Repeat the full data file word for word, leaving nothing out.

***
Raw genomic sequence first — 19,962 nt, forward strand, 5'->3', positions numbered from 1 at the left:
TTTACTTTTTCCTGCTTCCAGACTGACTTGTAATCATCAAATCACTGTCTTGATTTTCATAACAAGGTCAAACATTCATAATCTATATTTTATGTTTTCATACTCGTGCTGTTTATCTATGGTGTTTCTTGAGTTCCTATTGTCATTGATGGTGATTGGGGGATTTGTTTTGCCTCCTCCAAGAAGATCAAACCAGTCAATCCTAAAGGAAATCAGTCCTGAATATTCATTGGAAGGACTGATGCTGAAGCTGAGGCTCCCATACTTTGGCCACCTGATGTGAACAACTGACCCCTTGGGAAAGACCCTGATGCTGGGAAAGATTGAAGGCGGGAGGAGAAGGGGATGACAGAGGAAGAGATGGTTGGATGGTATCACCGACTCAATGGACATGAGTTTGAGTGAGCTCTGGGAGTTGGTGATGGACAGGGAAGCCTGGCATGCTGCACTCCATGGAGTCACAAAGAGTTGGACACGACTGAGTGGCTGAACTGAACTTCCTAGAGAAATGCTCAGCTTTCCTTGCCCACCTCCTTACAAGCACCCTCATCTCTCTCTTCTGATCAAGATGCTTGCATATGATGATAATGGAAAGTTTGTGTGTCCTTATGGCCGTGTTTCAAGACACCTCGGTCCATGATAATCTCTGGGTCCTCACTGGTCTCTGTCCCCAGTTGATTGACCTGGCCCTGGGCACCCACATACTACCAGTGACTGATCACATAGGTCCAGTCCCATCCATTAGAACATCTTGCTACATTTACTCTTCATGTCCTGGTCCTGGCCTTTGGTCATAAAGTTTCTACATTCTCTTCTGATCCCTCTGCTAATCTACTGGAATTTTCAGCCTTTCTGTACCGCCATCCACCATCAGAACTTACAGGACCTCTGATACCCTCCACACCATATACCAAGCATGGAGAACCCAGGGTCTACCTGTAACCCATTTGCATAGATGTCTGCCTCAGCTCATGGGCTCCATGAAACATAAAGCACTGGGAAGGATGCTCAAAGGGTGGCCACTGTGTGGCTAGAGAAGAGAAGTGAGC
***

Raw genomic sequence first — 19,962 nt, forward strand, 5'->3', positions numbered from 1 at the left:
TTTACTTTTTCCTGCTTCCAGACTGACTTGTAATCATCAAATCACTGTCTTGATTTTCATAACAAGGTCAAACATTCATAATCTATATTTTATGTTTTCATACTCGTGCTGTTTATCTATGGTGTTTCTTGAGTTCCTATTGTCATTGATGGTGATTGGGGGATTTGTTTTGCCTCCTCCAAGAAGATCAAACCAGTCAATCCTAAAGGAAATCAGTCCTGAATATTCATTGGAAGGACTGATGCTGAAGCTGAGGCTCCCATACTTTGGCCACCTGATGTGAACAACTGACCCCTTGGGAAAGACCCTGATGCTGGGAAAGATTGAAGGCGGGAGGAGAAGGGGATGACAGAGGAAGAGATGGTTGGATGGTATCACCGACTCAATGGACATGAGTTTGAGTGAGCTCTGGGAGTTGGTGATGGACAGGGAAGCCTGGCATGCTGCACTCCATGGAGTCACAAAGAGTTGGACACGACTGAGTGGCTGAACTGAACTTCCTAGAGAAATGCTCAGCTTTCCTTGCCCACCTCCTTACAAGCACCCTCATCTCTCTCTTCTGATCAAGATGCTTGCATATGATGATAATGGAAAGTTTGTGTGTCCTTATGGCCGTGTTTCAAGACACCTCGGTCCATGATAATCTCTGGGTCCTCACTGGTCTCTGTCCCCAGTTGATTGACCTGGCCCTGGGCACCCACATACTACCAGTGACTGATCACATAGGTCCAGTCCCATCCATTAGAACATCTTGCTACATTTACTCTTCATGTCCTGGTCCTGGCCTTTGGTCATAAAGTTTCTACATTCTCTTCTGATCCCTCTGCTAATCTACTGGAATTTTCAGCCTTTCTGTACCGCCATCCACCATCAGAACTTACAGGACCTCTGATACCCTCCACACCATATACCAAGCATGGAGAACCCAGGGTCTACCTGTAACCCATTTGCATAGATGTCTGCCTCAGCTCATGGGCTCCATGAAACATAAAGCACTGGGAAGGATGCTCAAAGGGTGGCCACTGTGTGGCTAGAGAAGAGAAGTGAGC